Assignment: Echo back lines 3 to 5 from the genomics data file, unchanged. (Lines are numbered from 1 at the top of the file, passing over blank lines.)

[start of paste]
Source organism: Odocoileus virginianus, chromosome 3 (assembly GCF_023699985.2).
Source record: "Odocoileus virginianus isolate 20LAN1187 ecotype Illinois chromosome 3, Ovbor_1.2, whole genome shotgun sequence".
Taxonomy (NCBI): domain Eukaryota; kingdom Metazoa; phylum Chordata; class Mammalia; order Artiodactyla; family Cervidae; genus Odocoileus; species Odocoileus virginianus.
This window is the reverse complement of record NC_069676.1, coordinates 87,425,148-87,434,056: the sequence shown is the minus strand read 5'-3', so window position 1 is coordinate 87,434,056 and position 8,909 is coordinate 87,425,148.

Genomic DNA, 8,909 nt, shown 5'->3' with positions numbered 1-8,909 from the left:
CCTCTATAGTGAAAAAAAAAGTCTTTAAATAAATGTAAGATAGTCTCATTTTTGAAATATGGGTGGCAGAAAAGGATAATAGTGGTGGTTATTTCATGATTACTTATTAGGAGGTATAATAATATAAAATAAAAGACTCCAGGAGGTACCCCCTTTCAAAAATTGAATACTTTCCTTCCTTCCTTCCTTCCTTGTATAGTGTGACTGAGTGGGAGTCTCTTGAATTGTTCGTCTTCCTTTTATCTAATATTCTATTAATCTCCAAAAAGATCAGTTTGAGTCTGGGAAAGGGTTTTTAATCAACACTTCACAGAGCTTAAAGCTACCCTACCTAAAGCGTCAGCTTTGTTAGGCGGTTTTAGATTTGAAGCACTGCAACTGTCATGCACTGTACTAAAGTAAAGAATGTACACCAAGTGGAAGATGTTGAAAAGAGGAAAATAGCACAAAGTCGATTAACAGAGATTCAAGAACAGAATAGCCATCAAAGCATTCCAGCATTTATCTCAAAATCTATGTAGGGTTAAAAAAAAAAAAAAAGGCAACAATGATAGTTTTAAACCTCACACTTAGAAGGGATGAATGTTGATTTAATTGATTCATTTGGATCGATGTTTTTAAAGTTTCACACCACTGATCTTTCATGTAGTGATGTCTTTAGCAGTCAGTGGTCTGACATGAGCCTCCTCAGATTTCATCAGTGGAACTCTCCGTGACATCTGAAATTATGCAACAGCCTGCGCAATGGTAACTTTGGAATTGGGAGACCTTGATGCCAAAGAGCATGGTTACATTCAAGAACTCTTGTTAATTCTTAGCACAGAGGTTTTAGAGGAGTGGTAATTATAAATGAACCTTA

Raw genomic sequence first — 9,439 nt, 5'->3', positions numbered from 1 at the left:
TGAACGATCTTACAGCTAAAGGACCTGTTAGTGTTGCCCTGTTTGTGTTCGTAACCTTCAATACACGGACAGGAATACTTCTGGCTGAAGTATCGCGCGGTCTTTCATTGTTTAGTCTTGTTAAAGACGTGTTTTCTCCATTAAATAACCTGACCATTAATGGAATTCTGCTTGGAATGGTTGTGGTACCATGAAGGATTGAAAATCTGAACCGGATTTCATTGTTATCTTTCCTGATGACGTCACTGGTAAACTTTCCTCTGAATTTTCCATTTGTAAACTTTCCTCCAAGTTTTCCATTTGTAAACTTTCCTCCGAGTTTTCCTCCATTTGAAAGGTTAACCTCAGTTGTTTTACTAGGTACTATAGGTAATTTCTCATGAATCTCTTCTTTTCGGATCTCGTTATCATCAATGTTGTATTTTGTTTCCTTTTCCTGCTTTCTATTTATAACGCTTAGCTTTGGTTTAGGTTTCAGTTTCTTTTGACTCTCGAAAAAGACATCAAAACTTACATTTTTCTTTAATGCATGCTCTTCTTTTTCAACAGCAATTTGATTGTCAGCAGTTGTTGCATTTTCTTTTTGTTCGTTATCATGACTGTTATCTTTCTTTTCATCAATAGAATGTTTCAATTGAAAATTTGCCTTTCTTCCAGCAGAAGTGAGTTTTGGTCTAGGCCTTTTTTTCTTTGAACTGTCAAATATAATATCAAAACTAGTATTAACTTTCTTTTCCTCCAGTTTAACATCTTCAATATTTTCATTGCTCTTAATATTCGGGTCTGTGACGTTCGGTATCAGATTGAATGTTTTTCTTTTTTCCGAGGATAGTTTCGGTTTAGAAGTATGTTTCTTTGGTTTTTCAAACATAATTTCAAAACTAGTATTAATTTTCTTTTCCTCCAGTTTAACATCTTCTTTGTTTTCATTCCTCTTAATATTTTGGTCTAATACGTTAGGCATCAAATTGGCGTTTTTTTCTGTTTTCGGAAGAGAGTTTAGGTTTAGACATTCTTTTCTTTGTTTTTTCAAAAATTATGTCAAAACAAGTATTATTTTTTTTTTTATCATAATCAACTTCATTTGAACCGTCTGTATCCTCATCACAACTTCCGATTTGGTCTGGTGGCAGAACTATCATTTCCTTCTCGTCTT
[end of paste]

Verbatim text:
Taxonomy (NCBI): domain Eukaryota; kingdom Metazoa; phylum Chordata; class Mammalia; order Artiodactyla; family Cervidae; genus Odocoileus; species Odocoileus virginianus.
This window is the reverse complement of record NC_069676.1, coordinates 87,425,148-87,434,056: the sequence shown is the minus strand read 5'-3', so window position 1 is coordinate 87,434,056 and position 8,909 is coordinate 87,425,148.

Genomic DNA, 8,909 nt, shown 5'->3' with positions numbered 1-8,909 from the left: